Had she not reason to weep?
    For she had seen with her own eyes
if she could bear to look
what cruel men cruelly did to you; 
and now all that was left of you from their hands 
    she thinks she has lost.
    All hope of you has fled, 
for now she has not even your lifeless body 
to remind her of you.
    And someone asks, 
'Who are you looking for? Why are you weeping?' 
    You, her sole joy, 
should be the last thus to increase her sorrow. 
But you know it all well, and thus you wish it to be, 
for only in such broken words and sighs 
can she convey a cause of grief as great as hers. 
The love you have inspired you do not ignore,
    And indeed you know her well, 
the gardener, who planted her soul in his garden. 
What you plant, I think you also water.
    Do you water, I wonder, or do you test her?
    In fact, you are both watering and putting to the test.

    But now, good Lord, gentle Master, 
look upon your faithful servant and disciple, 
so lately redeemed by your blood, 
and see how she burns with anxiety, desiring you, 
searching all round, questioning, 
and what she longs  for is nowhere found.
    Nothing she sees can satisfy her, 
since you whom alone she would behold, she sees not.
    What then?
    How long will my Lord leave his beloved to suffer thus?
    Have you put off compassion 
now you have put on incorruption? 
Did you let go  of goodness 
when you laid hold of immortality?
    Let it not be so, Lord.
    You will not despise us mortals 
now you have made yourself immortal, 
for you made yourself a mortal 
in order to give us immortality.

And so it is; for love's sake 
he cannot bear her grief for long or go on hiding himself. 
For the sweetness of love he shows himself 
who would not for the bitterness of tears.
The Lord calls his servant by the name she has often heard 
and the servant knows the voice of her own Lord.
I think, or rather I am sure, 
that she responded to the gentle tone 
with which he was accustomed to call, 'Mary'. 
What joy filled that voice, so gentle and full of love.
He could not have put it more simply and clearly:
  'I know who you are and what you want; 
behold me; 
do not weep, behold me; 
I am he whom you seek.' 
  At once the tears are changed; 
I do not believe that they stopped at once, 
but where once they were wrung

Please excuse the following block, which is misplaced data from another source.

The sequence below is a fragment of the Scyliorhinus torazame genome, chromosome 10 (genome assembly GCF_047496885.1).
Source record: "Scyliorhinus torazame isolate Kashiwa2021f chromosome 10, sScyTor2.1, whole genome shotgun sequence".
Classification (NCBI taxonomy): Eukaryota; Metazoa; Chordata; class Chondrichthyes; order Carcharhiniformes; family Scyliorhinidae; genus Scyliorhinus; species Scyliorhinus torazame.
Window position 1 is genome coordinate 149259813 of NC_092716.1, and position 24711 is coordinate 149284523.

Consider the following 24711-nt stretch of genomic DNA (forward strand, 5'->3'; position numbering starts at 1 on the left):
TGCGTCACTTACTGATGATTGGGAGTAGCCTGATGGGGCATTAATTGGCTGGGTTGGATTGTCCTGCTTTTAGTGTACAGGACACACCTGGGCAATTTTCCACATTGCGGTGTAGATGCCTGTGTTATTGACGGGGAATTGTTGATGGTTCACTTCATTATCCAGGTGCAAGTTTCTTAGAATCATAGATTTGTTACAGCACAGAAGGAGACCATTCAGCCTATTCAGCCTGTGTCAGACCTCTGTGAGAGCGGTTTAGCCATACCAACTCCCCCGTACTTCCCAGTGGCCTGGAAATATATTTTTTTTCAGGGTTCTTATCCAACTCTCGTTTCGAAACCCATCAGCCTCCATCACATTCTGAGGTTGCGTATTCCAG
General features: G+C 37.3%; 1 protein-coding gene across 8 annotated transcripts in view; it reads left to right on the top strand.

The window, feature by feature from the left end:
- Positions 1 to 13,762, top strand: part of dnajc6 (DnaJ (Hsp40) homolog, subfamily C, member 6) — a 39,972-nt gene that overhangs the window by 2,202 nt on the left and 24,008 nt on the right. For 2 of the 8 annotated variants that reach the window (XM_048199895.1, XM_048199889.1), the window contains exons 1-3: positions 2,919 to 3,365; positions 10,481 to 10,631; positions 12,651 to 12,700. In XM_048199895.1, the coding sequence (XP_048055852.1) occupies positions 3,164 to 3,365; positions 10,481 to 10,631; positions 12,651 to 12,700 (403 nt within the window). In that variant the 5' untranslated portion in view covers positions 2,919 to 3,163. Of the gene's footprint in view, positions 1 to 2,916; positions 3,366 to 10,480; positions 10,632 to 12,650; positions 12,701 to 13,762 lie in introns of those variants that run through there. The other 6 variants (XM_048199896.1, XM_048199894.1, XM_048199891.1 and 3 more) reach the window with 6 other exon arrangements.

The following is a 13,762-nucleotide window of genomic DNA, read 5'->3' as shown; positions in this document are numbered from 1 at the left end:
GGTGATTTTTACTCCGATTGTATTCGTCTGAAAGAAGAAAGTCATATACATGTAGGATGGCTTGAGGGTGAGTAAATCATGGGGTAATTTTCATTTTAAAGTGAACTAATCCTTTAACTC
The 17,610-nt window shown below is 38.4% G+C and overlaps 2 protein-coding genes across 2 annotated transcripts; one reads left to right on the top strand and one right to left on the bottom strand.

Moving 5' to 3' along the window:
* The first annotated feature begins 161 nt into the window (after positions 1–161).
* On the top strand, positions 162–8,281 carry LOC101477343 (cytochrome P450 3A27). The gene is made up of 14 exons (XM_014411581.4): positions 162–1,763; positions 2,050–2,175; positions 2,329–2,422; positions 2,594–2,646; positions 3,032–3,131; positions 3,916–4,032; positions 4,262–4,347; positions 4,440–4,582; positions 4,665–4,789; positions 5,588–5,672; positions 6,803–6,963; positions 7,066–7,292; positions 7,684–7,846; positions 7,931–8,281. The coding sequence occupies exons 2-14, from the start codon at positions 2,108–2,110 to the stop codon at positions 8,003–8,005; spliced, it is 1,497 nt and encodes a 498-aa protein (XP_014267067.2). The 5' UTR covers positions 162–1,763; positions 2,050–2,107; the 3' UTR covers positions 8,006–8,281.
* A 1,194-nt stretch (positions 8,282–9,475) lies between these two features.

from a heart broken and self-tormenting 
they flow now from a heart exulting. 
How different is, 'Master!' 
from 'If you have taken him away, tell me'; 
and, 'They have taken away my Lord, 
and I do not know where they have laid him,' 
has a very different sound from,
  'I have seen the Lord, and he has spoken to me.'

But how should I, in misery and without love, 
dare to describe the love of God 
and the blessed friend of God? 
Such a flavour of goodness will make my heart sick 
if it has in itself nothing of that same virtue.
But in truth, you who are very truth, you know me well 
and can testify that I write this for the love of your love, 
my Lord, my most dear Jesus.
I want your love to burn in me as you command 
so that I may desire to love you alone 
and sacrifice to you a troubled spirit, 
'a broken and a contrite heart'.
Give me, 0 Lord, in this exile, 
the bread of tears and sorrow 
for which I hunger more than for any choice delights.
Hear me, for your love, 
and for the dear merits of your beloved Mary, 
and your blessed Mother, the greater Mary.
Redeemer, my good Jesus, 
do not despise the prayers of one who has sinned against you 
but strengthen the efforts of a weakling that loves you.
Shake my heart out of its indolence, Lord, 
and in the ardour of your love 
bring me to the everlasting sight of your glory 
where with the Father and the Holy Spirit 
you live and reign, God, for ever. Amen.

Return to Index
1. St. Anselm Prayer to Mary Magdalene
2. The Nativity 
Marianne Dorman.